After the ridge, the way to the top is quite easy... Go back to Llanberis via the Llanberis path, a gentle but long walk down to where you took the bus in the morning.
Overall i would say that it takes about 5h return.
The Ultimate High Level Ridge Walk - The Snowdon Horseshoe
The most exhilerating high level ridge walk in Wales & England, possibly in Scotland too - for ordinary walkers.
The Snowdon Horseshoe is a terrific walk over Crib Goch, Crib-y-Ddysgl, Yr Wyddfa and Y Lliwedd, making a circular walk, unsurpassed.
Start & Finish: Pen-y-Pass, top of Llanberis Pass. Time 5 - 8 hours.
Best done anti-clockwise: Follow the Pyg track, then up the steep Crib Goch (Red Ridge). Once on it's summit, route finding is ok in good visibility - tough in cloud, as you teeter along a knife edge with awesome drops either side, scramble around the Pinnacles and then over the easier Crib-y-Ddisgl.
From here it becomes an easier walk. There are still potential accidents, especially with wobbly, tired legs, decending off Snowdon down steep and loose scree.
Yr Lliwedd has vertical cliffs on just one side, so is less threatening but just as spectacular!
Finish by joining the Miners' Track at Llyn Llydaw.
You will need:- a head for hights and to be fit, properly equipped - and know the weather forecast. Difficult in wet and windy conditions as the rock is polished.
Need to use hands in places (Grade 1 Scramble). Absolutely amazing views and an absolute delight - with a sense of exploration and achievement at the end.
Superb photography and being a horseshoe route (in plan - see maps) you get excellent views across Glaslyn (blue lake). Simply spectacular!
Exposed rock scrambling - a trip or fall is likely to be fatal. Not a tourist route. Once commited to Crib Goch it cannot be escaped - and reversing is harder.
Get advice from the National Park Wardens (office at Pen-y-Pass) - People do die.
Note: The Knife Edge of Crib Goch can be bypassed by remaining on the Pyg track up to Glaslyn and ascending the "zig-zags" to join the other routes prior to Yr Wyddfa. This is the most common route - much safer and less scary, but still with the exhileration of Y Lliwedd to finish.
Just south of Beddgelert at the junction of the A498 and A4085 is Pont Aberglaslyn ( Pont meaning Bridge )
As you stand on this bridge and look up the Aberglaslyn Pass you're confronted with one of those "I must take a photograph" moments. The guidebook says it's one of the most photographed views in Britain. Parking is pretty much impossible right near the bridge but there is a dedicated Aberglaslyn carpark a little way way up the A4085 and you can walk back down the road or I think there is a path from the carpark down the slope which will be fairly steep.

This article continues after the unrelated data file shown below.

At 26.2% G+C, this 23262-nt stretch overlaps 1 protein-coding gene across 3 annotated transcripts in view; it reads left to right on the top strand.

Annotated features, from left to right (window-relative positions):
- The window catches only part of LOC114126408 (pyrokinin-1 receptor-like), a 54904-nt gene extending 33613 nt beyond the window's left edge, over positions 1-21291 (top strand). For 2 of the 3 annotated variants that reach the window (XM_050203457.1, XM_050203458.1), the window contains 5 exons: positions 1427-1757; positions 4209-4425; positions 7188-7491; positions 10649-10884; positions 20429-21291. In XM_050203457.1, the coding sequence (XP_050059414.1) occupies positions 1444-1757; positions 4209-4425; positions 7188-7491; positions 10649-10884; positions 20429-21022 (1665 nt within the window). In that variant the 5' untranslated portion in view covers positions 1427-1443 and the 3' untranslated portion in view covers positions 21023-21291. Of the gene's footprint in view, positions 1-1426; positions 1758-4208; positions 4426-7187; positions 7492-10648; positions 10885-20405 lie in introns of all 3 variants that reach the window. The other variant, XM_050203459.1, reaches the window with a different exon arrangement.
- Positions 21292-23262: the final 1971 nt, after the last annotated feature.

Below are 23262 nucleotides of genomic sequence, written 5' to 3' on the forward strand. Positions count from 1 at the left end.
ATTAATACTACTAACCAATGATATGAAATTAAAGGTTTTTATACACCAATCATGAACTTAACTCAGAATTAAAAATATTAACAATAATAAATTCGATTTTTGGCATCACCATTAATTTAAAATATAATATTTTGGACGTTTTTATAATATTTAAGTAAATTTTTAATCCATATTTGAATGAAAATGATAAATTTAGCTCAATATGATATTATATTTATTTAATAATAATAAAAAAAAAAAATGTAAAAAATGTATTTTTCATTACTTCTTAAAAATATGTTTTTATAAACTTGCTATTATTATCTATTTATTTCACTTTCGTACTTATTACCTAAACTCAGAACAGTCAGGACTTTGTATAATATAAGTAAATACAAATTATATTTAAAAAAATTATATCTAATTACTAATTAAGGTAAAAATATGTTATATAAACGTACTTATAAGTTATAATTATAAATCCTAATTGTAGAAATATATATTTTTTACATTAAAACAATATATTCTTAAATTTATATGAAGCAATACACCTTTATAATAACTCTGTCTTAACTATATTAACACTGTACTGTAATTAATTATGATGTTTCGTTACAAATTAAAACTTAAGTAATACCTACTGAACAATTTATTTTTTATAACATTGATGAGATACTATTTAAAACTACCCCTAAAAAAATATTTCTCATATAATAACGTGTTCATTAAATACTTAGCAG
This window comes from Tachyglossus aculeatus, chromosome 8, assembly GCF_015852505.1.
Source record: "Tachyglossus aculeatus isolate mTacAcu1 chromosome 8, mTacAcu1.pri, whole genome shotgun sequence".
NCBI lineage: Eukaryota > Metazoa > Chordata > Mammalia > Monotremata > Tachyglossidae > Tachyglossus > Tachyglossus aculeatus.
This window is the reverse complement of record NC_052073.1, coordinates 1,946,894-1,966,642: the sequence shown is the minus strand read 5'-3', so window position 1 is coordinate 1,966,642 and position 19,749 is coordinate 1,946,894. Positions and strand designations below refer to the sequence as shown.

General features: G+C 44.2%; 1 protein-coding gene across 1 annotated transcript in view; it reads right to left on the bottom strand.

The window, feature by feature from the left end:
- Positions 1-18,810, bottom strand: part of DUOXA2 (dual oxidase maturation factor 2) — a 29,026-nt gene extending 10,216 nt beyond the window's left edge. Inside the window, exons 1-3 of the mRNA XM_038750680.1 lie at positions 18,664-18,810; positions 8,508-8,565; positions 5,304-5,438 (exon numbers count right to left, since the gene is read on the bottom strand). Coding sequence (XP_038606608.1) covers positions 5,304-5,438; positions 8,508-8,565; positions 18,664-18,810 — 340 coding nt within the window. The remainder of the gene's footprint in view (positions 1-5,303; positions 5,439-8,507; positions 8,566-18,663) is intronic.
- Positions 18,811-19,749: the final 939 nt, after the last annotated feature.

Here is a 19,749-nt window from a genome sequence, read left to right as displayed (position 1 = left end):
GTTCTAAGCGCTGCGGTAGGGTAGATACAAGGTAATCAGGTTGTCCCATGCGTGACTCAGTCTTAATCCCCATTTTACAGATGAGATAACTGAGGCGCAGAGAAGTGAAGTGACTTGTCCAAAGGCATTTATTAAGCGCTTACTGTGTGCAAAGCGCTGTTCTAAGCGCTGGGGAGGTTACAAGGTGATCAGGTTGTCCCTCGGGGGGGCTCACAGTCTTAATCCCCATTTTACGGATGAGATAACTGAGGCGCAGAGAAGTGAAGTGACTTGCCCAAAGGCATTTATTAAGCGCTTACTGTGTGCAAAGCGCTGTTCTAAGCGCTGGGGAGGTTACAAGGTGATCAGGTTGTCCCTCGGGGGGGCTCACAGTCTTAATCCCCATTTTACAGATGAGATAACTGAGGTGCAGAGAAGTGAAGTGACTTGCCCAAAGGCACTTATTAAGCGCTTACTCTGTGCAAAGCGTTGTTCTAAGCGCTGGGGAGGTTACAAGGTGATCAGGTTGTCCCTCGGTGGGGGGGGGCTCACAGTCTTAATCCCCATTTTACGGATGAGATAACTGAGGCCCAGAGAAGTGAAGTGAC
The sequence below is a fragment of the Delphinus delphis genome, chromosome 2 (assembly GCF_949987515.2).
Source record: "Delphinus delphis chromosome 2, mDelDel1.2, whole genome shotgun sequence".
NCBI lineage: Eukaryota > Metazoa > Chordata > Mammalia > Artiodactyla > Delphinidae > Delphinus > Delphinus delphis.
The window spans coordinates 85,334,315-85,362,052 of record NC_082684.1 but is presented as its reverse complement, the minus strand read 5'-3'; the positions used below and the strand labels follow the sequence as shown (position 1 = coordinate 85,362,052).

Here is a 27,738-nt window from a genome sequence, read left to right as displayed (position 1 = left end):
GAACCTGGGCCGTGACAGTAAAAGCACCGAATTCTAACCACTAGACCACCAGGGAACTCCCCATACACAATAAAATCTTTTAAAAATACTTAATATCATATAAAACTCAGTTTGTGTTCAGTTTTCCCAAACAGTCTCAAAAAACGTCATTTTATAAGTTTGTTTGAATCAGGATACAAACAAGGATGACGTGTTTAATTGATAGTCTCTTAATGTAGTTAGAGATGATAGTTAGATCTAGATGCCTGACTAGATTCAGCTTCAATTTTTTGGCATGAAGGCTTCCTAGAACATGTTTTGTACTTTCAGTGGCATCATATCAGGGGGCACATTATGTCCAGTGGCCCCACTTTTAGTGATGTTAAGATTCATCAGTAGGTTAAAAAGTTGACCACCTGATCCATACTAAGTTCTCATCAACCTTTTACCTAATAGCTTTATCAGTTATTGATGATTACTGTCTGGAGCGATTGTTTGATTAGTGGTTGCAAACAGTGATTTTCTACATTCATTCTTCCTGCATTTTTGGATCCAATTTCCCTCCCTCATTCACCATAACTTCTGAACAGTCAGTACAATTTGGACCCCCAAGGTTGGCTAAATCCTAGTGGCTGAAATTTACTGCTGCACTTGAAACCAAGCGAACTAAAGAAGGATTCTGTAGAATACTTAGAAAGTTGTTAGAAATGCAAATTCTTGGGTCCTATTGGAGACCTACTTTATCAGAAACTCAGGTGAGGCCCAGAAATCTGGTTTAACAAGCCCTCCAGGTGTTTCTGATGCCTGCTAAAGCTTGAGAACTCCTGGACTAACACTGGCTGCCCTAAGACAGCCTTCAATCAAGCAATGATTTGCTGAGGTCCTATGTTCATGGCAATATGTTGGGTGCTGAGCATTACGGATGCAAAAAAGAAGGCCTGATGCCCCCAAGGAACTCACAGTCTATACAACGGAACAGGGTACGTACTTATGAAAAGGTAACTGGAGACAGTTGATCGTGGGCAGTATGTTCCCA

You can also walk here from Beddgelert which is about 3 miles.
The road from the bridge toward Beddgelert takes you through the pass alongside the river.
The Walking Englishman website gives an interesting rundown of a walk around the Beddgelert area taking in the Aberglaslyn Pass en-route.
EDIT: On our last trip in March 2012 we parked in the village at Beddgelert and walked down the pass and then the road to Pont Aberglaslyn, crossed the bridge and walked all the way back to Beddgelert on the rocky path running next to the river which is really beautiful, and pretty flat too so not too strenuous.
If you're lucky you might spot the steam train from the Welsh Highland Railway near the village as we did.
Here is a 4 & 1/2 mile walk from the National Trust website (graded "hard") for Aberglaslyn Pass and Cwm Bychan you can print out in pdf.
Barmouth is a seaside town on the west coast and is typial of English Victorian seaside towns in it's style.
The vast promenade has a land train that runs almost the whole length. There is a large beach. There is also parking on the promenade.
There is a wooden railway bridge across the estuary that is still in use today. I believe pedestrians can also use the bridge.
There is also a small lifeboat museum located in the old lifeboat station. Admission is free. The station was established in 1828 at the request of the local inhabitants of the town. Five RNLI (Royal National Lifeboat Instutution) medals for gallantry have been awarded to the station.
For somewhere to eat while you're here I can highly recommend the Tal Y Don pub (see my tip in the Restaurants section.